One of the many inter- esting things about Gloria is the remarkable circum- stances surrounding her * picture debut. Before she had ever appeared on the screen, two major com- panies were quarreling over the right to sign her to a contract. And the matter was finally settled by flipping a coin. Uni- versal won.

First noted by Carl Laemmie, Jr., while giv- ing her initial performance in "The Sea Gull" at the Pasadena Playhouse, Miss Stuart stepped immedia- tely into leading roles.

No extra parts and bits tor her. Her very first assignment was a lead.

When James Whale, the director, began searching about for someone able to register fright in "The Old Dark House," Universal's picturization of the J. B. Priest- ley thriller with Karloff, Laemmie, Jr., pointed out the recently signed Gloria Stuart. Perhaps because of her very natural novice's fright. Whale decided that Gloria could do the job. A preview of "The Old Dark House" revealed that the director's guess had been a good one.

On a "loan" to Warner Brothers, Miss Stuart next made "Street of Women." Then came her most difficult role to. date, a heroine lead opposite Richard Arlen in Universal's football sequel to "The Spirit of Notre Dame," "The All American." Gloria not only filmed this picture but at the same time took the lead in Universal's "Air Mail." During her first five-month period in the movies, therefore, a time which most newcomers spend finding

out what it is all about. Miss Stuart played the leads in four major pro- ductions. Because of her outstanding work in "Air Mail," in which she shares stellar honors with Pat O'Brien, Lilian Bond, and Russell Hopton, the little blonde was presented with a Universal long- termer.

"My head swam!" she confessed recently in commenting on her rapid rise to movie celebrity. "Though I was born in Santa Monica, less than 20 miles from Hollywood, the thought of a screen career had never occur- red to me. All my the- atrical activities had been in college plays at the University of California and in Little Theatres in various parts of the state. I appeared regularly in plays presented at the Theatre of the Golden Bow, located in Carmel- by-the Sea.

It was Gilmour Brown, director of the Pasadena Community Playhouse, who witnessed one of Miss Stuart's perform- ances at the Golden Bow and Invited her to his playhouse to play the lead in his production of "The Sea Gull." Curiously enough, Onslow Stevens, who is prominently cast in Carl Laemmle's screen version of "Once In A Lifetime," was Miss Stuart's lead- ing man in "The Sea Gull" and was signed by Universal at tile same time as Miss Stuart.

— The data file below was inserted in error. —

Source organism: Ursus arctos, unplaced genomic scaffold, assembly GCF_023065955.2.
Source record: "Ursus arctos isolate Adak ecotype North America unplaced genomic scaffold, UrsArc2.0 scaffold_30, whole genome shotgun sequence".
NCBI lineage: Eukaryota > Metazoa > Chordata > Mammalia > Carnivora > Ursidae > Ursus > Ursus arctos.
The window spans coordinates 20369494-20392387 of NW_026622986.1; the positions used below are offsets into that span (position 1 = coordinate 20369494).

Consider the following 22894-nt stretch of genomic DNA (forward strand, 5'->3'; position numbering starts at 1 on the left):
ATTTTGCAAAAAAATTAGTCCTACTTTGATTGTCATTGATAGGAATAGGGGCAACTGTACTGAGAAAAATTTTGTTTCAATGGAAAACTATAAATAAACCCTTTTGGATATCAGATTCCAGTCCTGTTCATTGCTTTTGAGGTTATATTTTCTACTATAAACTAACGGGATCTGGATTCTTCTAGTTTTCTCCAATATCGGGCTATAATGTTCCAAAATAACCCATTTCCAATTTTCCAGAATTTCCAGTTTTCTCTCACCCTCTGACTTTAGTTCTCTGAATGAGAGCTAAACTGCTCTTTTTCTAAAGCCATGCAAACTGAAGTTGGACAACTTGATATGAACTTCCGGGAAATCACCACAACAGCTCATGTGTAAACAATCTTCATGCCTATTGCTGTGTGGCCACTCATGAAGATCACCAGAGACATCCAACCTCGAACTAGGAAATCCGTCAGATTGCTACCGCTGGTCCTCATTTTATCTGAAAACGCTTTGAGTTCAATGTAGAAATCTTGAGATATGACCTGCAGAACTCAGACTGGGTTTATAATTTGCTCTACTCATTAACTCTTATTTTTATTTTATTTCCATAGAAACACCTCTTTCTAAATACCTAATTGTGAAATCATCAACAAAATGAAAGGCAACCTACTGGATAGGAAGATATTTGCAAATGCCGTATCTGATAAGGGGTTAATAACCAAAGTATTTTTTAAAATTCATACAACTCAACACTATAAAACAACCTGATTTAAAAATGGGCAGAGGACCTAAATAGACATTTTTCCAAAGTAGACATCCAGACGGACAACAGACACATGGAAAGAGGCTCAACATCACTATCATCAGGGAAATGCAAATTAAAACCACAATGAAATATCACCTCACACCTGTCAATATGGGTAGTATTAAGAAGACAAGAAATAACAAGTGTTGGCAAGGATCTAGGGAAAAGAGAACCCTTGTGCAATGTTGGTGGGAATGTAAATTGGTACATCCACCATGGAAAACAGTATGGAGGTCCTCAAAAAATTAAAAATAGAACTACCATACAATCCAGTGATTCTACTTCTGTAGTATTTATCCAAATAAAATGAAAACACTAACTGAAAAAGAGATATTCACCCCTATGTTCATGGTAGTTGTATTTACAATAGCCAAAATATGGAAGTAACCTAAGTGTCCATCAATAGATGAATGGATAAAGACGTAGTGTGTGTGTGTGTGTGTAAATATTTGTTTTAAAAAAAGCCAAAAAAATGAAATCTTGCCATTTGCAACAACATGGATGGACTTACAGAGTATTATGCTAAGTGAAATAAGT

Though there are many blondes in Hollywood, Gloria is one of the natural ones, and this, with her large hazel eyes and exceptionally fine profile, makes her one of the most attractive young women of the screen. And be- neath her ever-present dignity and poise, Gloria hides a great many ardent enthusiasms. An excellent swimmer, she is so in love with the sport that every summer after- noon finds her in the surf. Hollywood is agog at her feats on the polo field. She is an excellent horsewoman and of the tew women polo players in the film colony. Also, she is an extremely talented wood-carver. Last, but certainly not least she is a movie fan.

Her work in "Air Mail," a thrilling story of the intrepid aviators who fly the government mail, is splendid.

Qloria Stuart Has Played Four Big Leading Roles in the First Six Months of Her Film Experience

Tf -sAI




Louis C«lhern, George Meeker, Tally Marshall. By George Sklar and Albert Maltz. Produced by Carl Laemmie, Jr Directed by Edward L. Cahn. Presented oy Carl Laemmie



I^EW YORK’S sen- sational stage access is even greater IS a screen show than m the stage— it will be lie talk of these whole United States!